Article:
According to another embodiment of the present invention, FIG. 8 shows that the PHP 18 may be positioned between a pair of plates 24. Thus, the tubing 27 may be compressed between the plates 24 to form opposing planar surfaces that are adjacent to each plate. The planar surfaces of the tubing 27 facilitate attachment and thermal conductivity with the plates 24. The tubing 27 may be secured to the plates using various techniques (e.g., welding, adhesives, etc.). By eliminating portions of the plates 24 between the tubing 27, the PPHP 14 may be lighter than a PPHP having channels formed directly in the plate.

Moreover, although the channels 26 and tubing 27 of FIG. 5 each includes a pair of first radii and a second radii extending therebetween, it is understood that the channels 26 and tubing 27 may include one or more radii or curved portions, or the channels and tubing could be various cross sections (e.g., rectangular, square, hemi-cylindrical, or triangular). Although the outer surface of the plate 24 shown in FIG. 5 is uncovered, a top plate may be secured to the outer surface of the plate to cover the tubing 27 that is positioned within the channels 26. In addition, the first and second radii of each of the channels 26 and tubing 27 could be various sizes; for example, the first radii of the channels may be about 4.76 mm and the second radius of the channels may be about 2.15 mm according to one embodiment of the present invention. The plate 24 and tubing 27 may be various thermally conductive materials and various sizes and configurations depending on the particular cooling application. For example, the plate 24 could be about 380 mm×305 mm and about 4 mm in thickness.

Preliminary experimental results have demonstrated that the cooling system 10 of one embodiment of the present invention is more effective than traditional cooling techniques. FIG. 9 illustrates a graph of heat load versus temperature difference, where heat load corresponds to power applied through the heat sources 12, and temperature difference corresponds to the temperature gradient between the heat sources and the heat sink. For example, FIG. 9 shows that for a heat load of 100 watts and a fill ratio of 52% for an operating temperature (“OT”) of 80° C., the temperature difference was about 7° C. In contrast, at the same heat load of 100 watts the temperature difference for an aluminum sheet of comparable thickness to transfer heat to a heat sink was about 23° C. The temperature difference for the PPHP 14 for each of the three fill ratios/operating temperatures was lower than using an aluminum plate with no PHP. Thus, the heat transfer performance of each of the working fluids in the PPHP 14 is better than simply using an aluminum sheet to transfer heat to the heat sink.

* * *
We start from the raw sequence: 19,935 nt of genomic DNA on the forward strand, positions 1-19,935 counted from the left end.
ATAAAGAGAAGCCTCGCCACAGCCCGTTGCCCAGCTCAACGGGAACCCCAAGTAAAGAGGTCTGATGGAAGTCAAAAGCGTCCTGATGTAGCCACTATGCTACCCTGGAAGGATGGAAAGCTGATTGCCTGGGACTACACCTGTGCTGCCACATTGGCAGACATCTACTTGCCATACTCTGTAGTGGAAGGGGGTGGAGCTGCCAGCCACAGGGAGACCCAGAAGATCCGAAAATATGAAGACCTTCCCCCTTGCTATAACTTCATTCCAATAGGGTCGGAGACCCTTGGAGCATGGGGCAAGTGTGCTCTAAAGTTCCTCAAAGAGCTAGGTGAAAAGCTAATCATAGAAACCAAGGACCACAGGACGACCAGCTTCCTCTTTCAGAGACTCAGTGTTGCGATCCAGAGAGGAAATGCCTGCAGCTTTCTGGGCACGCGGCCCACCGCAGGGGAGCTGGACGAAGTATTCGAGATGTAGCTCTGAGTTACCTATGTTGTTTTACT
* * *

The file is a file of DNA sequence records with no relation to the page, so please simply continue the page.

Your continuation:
Embodiments of the present invention therefore provide a cooling system 10 capable of cooling one or more heat sources 12, such as a fuel cell or PCB. Moreover, the PPHP 14 may be configured to be integrated with existing fuel cell and chassis boxes. The cooling system 10 is adaptable to a variety of technologies, including avionics, and may be customized for various cooling needs. The cooling system 10 of one advantageous embodiment that employs a PPHP 14 may take up a minimal amount of space by positioning the evaporator 20 between pairs of heat sources 12, and positioning the condenser 22 within, or adjacent to, a heat sink. In addition, PHP's 18 are generally known to have a lower manufacturing cost, have a simple and lightweight internal structure, and have a higher heat transfer capability than conventional avionics cooling techniques. Thus, embodiments of the present invention may provide a cooling system 10 capable of reducing the temperature gradient between the heat sources 12 and the heat sink, as well as reducing the thermal resistance between the heat sources 12 and PHP 18. Because of the improved heat transfer characteristics, the cooling system 10 may be better capable of handling the increasing demands of new fuel cells and electronic devices in avionics and other technologies. As such, the reliability and performance of fuel cells and electronics may be improved due to the reduction of temperature of the heat sources 12.

Many modifications and other embodiments of the invention set forth herein will come to mind to one skilled in the art to which this invention pertains having the benefit of the teachings presented in the foregoing descriptions and the associated drawings. Therefore, it is to be understood that the invention is not to be limited to the specific embodiments disclosed and that modifications and other embodiments are intended to be included within the scope of the appended claims. Although specific terms are employed herein, they are used in a generic and descriptive sense only and not for purposes of limitation.